contributions (Payne-Sturges et al., 2004; Sax et al., 2006).
4. Conclusions
The cancer risks associated with the major sources at Beacon Hill
were calculated by the risk apportionment approach. These estimated
risks were calculated based on the assumption of lifetime exposures to
ambient pollutants. They are not actual risk values and are generally
regarded as for screening purposes and for preliminary estimation. We
further adopted the bootstrapping technique for the uncertainty
analysis. The results showed that most of the sources, other than marine
and soil, had cancer risks exceeding the acceptable level of 110
6
.
The sourcewith the greatest health concernwas the background source
which gave a cancer risk of 1.6110
5
(5th95th percentile: 1.2 10
5
2.010
5
), which requires concerted regional efforts to address. The
source-specic risks estimated in this study were likely to beunderesti-
mated mainly because only a limited number of species was monitored.
This is more apparent for the DPM, for which usinga single unit risk that
is scientically derived and well examined might be more appropriate
for the risk calculation. For the other sources, the risk apportionment
approach might be the most feasible method since no source-specic
unit risks were developed. Despite the potential underestimation, the
estimated risks still exceeded the acceptable level, suggesting that the
HAPs in this region are worth further investigation. Our risk apportion-
ment results can provide the guidance for future healthrisk managers to
design the risk reduction strategy more effectively.
Acknowledgements
This study was conducted as a collaborative effort among the U.S.
EPA Region X, the Washington State Department of Ecology (the
Fig. 3. The risk estimates for each source. The box plot represents the 25th percentile,
median, and 75th percentile of the risk estimates. The left and right line represents the
10th and 90th percentiles, and the square symbols represent the 5th and 95th
percentiles. The circle symbols represent the risk estimates from the base factors.
521C.-f. Wu et al. / Environment International 35 (2009) 516522
Ecology), the Puget Sound Clean Air Agency, the Washington State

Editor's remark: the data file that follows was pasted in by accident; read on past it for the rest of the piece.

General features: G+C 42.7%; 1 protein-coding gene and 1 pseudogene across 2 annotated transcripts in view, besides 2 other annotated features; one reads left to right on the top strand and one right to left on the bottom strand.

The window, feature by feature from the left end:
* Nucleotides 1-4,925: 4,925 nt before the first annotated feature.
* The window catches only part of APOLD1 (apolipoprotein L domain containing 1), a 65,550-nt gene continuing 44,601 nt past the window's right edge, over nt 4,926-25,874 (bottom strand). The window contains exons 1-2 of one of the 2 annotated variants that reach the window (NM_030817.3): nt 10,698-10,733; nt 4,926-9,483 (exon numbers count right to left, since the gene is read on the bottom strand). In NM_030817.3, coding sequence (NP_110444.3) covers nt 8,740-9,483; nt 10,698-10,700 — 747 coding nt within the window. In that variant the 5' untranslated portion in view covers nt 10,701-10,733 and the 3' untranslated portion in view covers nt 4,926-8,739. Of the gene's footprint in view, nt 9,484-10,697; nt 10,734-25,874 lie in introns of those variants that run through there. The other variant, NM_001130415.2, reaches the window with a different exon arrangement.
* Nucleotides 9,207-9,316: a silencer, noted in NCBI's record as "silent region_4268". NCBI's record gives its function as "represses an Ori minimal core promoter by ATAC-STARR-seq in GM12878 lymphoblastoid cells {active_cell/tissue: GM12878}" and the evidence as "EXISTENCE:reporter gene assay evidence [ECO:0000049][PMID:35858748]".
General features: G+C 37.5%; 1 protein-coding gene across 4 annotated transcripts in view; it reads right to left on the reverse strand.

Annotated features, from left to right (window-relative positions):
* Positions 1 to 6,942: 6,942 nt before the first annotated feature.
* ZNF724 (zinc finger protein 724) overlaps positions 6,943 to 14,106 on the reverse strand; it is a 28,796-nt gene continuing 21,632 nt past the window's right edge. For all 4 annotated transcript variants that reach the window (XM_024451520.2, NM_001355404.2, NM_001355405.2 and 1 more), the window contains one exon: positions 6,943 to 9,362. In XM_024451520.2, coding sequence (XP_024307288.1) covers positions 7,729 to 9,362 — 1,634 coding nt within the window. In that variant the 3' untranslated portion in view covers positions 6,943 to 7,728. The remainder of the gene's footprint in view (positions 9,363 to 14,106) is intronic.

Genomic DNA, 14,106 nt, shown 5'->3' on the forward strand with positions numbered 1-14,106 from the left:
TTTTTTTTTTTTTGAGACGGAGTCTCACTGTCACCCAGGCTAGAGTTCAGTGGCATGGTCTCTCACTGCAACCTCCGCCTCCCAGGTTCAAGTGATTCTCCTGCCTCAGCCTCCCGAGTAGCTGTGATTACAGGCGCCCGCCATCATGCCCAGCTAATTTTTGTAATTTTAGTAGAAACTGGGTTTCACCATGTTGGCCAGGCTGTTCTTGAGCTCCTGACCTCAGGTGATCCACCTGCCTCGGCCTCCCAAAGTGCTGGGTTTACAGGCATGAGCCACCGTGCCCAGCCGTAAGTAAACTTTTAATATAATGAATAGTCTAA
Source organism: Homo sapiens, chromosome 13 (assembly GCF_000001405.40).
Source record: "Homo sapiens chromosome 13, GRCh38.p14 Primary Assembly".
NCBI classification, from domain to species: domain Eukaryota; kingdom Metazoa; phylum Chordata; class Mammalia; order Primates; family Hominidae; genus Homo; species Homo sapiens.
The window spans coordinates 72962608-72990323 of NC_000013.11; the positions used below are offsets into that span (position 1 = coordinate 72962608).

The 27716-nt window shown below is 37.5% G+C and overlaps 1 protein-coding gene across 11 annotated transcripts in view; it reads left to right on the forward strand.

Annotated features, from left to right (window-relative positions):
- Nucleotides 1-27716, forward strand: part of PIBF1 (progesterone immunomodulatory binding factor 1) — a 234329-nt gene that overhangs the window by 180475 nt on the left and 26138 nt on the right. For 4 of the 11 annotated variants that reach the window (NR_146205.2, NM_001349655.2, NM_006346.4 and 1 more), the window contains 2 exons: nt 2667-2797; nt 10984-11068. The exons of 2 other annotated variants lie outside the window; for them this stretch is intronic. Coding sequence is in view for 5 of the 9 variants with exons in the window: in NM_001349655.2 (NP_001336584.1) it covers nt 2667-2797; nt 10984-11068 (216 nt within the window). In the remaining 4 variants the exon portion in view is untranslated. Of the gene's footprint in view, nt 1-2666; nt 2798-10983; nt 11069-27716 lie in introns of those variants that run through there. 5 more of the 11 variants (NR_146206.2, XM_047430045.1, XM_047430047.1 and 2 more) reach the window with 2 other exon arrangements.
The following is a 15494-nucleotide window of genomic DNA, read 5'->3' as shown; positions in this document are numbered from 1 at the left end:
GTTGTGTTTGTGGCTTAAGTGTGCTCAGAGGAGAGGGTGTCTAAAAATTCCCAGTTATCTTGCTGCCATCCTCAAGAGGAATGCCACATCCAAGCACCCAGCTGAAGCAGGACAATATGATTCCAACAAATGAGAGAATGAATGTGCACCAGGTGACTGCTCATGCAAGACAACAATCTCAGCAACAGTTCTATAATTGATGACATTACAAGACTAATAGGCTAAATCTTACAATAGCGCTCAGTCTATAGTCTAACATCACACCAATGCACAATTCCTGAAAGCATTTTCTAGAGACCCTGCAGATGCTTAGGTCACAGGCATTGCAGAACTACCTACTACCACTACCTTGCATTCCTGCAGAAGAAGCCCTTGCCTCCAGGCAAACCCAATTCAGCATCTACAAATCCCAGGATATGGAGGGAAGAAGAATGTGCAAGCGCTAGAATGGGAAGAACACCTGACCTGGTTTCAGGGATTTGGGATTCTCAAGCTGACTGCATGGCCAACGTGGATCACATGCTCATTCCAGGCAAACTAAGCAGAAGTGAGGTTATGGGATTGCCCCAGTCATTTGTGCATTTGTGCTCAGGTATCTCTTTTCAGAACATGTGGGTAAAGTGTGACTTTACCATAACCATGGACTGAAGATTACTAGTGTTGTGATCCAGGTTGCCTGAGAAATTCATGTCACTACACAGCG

University, and the University of Washington. This study was funded
by the Ecology under a cooperative agreement with the Washington
Cooperative Fish & Wildlife Research Unit. This study was also
partially funded by the U.S. Environmental Protection Agency through
its Ofce of Research and Development under EPA Grant R827355.
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A technique for fitting multilinear and quasi-multilinear mathematical expressions or models to two-, three-, and many-dimensional data arrays is described. Principal component analysis and three-way PARAFAC factor analysis are examples of bilinear and trilinear least squares fit. This work presents a technique for specifying the problem in a structured way so that one program (the Multilinear Engine) may be used for solving widely different multilinear problems. The multilinear equations to be solved are specified as a large table of integer code values. The end user creates this table by using a small preprocessing program. For each different case, an individual structure table is needed. The solution is computed by using the conjugate gradient algorithm. Non-negativity constraints are implemented by using the well-known technique of preconditioning in opposite way for slowing down changes of variables that are about to become negative. The iteration converges to a minimum that may be local or global. Local uniqueness of the solution may be determined by inspecting the singular values of the Jacobian matrix. A global solution may be searched for by starting the iteration from different pseudorandom starting points. Application examples are discussed—for example, n-way PARAFAC, PARAFAC2, Linked mode PARAFAC, blind deconvolution, and nonstandard variants of these.